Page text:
Subscription revenue refers to the income generated from ongoing subscriptions to a product, service, or platform. It represents the revenue stream that a business receives on a regular basis from customers who have subscribed to their offering for a specific period. This revenue is typically recurring, predictable, and often collected at regular intervals, such as monthly or annually. Subscription revenue is a key metric for subscription-based businesses and is influenced by factors such as the number of subscribers, subscription fees, and the retention rate of customers.
This type of revenue is frequently accompanied by enhanced customer retention, particularly when subscribers are required to actively cancel their subscriptions to discontinue the service. By subscribing, clients can anticipate their expenses over the subscription term and allocate funds accordingly. The revenue acknowledged by the company should align with the performance obligations, which are the services agreed upon with the client in exchange for the subscription fee.
It is a generally accepted accounting principle (GAAP) referring to how you recognize revenue. Regardless of when money lands in an account, the revenue only counts when the product or service is delivered and accepted. It helps companies identify what is actual revenue and what is a liability and should be deferred revenue.
In more traditional business models, the difference between cash collection and revenue recognition is often subtle, delivery of the product happens at the time of the transaction. For SaaS companies, it’s not so simple. Revenue should be recorded depending on how it accrues over time. You should only ever recognize revenue when the entire revenue-generating process is complete i.e., you must not recognize revenue until the contract’s performance obligation has been met and accepted.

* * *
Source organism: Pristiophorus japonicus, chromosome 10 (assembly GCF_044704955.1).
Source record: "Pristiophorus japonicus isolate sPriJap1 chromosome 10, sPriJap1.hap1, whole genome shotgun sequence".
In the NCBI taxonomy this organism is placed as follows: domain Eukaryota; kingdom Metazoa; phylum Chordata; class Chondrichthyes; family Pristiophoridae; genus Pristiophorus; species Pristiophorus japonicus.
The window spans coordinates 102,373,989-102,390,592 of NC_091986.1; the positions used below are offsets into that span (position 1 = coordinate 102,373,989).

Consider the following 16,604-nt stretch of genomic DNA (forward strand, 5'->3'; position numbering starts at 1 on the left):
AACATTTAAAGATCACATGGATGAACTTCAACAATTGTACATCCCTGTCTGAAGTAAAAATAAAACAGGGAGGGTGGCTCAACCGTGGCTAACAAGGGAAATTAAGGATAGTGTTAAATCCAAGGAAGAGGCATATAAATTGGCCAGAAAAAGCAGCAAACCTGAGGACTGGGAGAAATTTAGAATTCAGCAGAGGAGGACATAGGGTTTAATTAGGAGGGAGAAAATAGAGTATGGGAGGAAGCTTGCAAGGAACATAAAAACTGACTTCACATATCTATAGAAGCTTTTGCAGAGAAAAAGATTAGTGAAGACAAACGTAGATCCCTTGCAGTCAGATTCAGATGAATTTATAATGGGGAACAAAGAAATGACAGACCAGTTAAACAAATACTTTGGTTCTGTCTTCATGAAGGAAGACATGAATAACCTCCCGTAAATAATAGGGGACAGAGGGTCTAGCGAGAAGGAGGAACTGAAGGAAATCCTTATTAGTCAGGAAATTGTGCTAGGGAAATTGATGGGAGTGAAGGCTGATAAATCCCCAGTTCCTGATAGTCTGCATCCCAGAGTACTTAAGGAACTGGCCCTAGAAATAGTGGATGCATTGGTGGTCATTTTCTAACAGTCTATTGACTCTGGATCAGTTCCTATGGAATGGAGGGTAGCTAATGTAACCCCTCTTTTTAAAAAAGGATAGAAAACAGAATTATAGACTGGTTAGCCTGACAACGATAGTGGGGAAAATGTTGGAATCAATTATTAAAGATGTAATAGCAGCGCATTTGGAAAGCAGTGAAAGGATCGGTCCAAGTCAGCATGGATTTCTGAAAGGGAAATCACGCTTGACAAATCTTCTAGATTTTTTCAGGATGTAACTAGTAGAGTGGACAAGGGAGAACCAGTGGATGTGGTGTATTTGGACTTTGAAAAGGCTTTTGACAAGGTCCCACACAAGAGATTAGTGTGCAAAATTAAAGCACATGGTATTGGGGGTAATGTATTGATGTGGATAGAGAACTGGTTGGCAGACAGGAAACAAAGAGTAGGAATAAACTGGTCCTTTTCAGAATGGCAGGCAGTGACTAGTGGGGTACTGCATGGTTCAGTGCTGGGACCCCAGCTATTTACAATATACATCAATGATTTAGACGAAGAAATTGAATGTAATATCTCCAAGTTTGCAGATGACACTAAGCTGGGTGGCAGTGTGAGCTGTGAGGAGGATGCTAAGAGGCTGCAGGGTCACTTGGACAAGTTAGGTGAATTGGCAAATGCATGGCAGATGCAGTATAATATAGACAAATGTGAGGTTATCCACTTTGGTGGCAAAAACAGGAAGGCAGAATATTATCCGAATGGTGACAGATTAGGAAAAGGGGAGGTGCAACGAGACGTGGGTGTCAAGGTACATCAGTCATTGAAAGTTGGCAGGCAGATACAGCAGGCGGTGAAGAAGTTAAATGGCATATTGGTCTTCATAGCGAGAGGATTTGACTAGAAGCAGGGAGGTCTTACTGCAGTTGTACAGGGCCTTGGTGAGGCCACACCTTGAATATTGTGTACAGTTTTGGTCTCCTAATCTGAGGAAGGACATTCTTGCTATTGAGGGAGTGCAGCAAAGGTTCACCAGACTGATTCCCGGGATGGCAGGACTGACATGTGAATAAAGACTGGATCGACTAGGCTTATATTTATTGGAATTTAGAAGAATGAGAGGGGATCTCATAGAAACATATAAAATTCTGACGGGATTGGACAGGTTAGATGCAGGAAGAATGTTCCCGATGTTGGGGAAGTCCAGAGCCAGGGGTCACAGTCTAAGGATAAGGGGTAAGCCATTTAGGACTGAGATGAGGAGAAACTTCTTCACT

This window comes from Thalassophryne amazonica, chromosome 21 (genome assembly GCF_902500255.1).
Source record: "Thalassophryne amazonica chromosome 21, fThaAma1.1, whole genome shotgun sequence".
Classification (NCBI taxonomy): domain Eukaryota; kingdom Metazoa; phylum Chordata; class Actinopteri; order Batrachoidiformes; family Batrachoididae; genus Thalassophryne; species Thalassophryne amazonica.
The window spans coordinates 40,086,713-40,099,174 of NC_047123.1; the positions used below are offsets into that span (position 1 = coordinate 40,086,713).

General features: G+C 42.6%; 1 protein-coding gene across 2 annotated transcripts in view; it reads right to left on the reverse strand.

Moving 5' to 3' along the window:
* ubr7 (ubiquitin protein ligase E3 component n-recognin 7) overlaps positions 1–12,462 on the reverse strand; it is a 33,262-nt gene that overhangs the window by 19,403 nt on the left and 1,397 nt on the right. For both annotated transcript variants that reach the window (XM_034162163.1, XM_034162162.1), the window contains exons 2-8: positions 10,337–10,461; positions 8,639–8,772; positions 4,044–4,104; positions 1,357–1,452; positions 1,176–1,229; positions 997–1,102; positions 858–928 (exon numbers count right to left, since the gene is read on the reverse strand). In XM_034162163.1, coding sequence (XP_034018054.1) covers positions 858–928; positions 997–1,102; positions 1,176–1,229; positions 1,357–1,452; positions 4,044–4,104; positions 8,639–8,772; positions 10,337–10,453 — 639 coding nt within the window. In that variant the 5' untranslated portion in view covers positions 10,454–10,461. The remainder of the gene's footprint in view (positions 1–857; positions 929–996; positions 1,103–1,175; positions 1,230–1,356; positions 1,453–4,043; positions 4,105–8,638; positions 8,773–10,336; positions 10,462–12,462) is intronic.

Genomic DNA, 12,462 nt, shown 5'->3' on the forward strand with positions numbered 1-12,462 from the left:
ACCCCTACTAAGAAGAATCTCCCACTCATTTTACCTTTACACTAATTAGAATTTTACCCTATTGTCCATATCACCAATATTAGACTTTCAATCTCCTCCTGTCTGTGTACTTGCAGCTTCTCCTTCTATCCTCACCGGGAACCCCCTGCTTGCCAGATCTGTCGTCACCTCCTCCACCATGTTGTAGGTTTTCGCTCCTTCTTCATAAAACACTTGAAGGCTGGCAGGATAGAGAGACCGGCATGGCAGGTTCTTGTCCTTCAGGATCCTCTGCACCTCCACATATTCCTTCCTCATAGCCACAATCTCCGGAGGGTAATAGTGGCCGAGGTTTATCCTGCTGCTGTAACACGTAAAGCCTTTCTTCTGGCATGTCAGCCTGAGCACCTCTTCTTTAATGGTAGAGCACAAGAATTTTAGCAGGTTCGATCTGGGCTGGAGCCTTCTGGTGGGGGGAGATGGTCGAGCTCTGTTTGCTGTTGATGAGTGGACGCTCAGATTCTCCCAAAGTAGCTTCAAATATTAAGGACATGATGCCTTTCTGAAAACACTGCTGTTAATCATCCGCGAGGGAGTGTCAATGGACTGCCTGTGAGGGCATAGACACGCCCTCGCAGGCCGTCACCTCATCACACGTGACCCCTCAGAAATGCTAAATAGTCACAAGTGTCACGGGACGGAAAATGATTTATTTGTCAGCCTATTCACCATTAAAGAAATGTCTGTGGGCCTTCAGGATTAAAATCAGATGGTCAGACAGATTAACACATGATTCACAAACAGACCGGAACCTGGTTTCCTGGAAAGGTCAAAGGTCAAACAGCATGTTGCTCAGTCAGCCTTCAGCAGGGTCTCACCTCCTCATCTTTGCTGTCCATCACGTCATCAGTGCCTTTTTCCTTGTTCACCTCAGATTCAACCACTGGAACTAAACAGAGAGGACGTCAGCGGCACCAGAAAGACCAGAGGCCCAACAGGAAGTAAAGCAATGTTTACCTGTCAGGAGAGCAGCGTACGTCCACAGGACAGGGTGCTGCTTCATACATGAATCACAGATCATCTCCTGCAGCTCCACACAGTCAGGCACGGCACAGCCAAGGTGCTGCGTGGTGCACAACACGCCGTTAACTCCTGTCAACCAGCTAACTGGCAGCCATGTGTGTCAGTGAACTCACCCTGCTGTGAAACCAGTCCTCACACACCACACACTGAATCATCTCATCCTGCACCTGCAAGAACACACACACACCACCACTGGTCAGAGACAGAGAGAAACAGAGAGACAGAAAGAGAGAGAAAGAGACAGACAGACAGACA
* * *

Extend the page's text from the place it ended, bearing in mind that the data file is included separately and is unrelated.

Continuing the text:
Subscription revenue recognition is a subset of overall revenue recognition. It involves recording income once the entire revenue-generating process is complete and the performance obligation outlined in the subscription contract has been fulfilled and accepted by the customer. This shift in recording revenue impacts how subscription-based companies account for their financials, moving away from capturing a one-time lump sum payment and considering the subscription term as an essential component of their accounting practices.
Accrued revenue and deferred revenue are two distinct concepts within subscription revenue recognition. Accrued revenue refers to recognizing revenue for performance obligations that have been fulfilled but not yet billed, while deferred revenue involves deferring subscription revenue for cash received but not yet fulfilling all performance obligations.
Revenue recognition is of utmost importance for subscription billing due to several key reasons. Firstly, it ensures that accounting records are accurate and up to date in real-time. By properly recognizing and accruing revenue as performance obligations are fulfilled, companies can maintain accurate profit and loss margins that reflect their actual revenue.
Moreover, revenue recognition plays a vital role in connecting actual revenue and expenses concurrently, providing companies with a clear understanding of their financial health and identifying which subscriptions or activities are truly profitable. This visibility into subscription revenue recognition impacts every aspect of the business, allowing for informed decision-making and resource allocation.
Accurate revenue recognition is particularly crucial when it comes to external factors such as seeking investments, going public, or securing business loans. To attract investors and maintain transparency, companies must accurately recognize and defer revenue on their financial statements. Failing to grasp the intricacies of revenue recognition can have detrimental effects on the company’s reputation and its ability to make sound financial decisions.
Additionally, revenue recognition is essential for corporate tax calculations and compliance. The introduction of accounting standards such as ASC 606 and IFRS 15 has helped SaaS companies gain a better understanding of revenue recognition practices and the necessary steps to ensure compliance.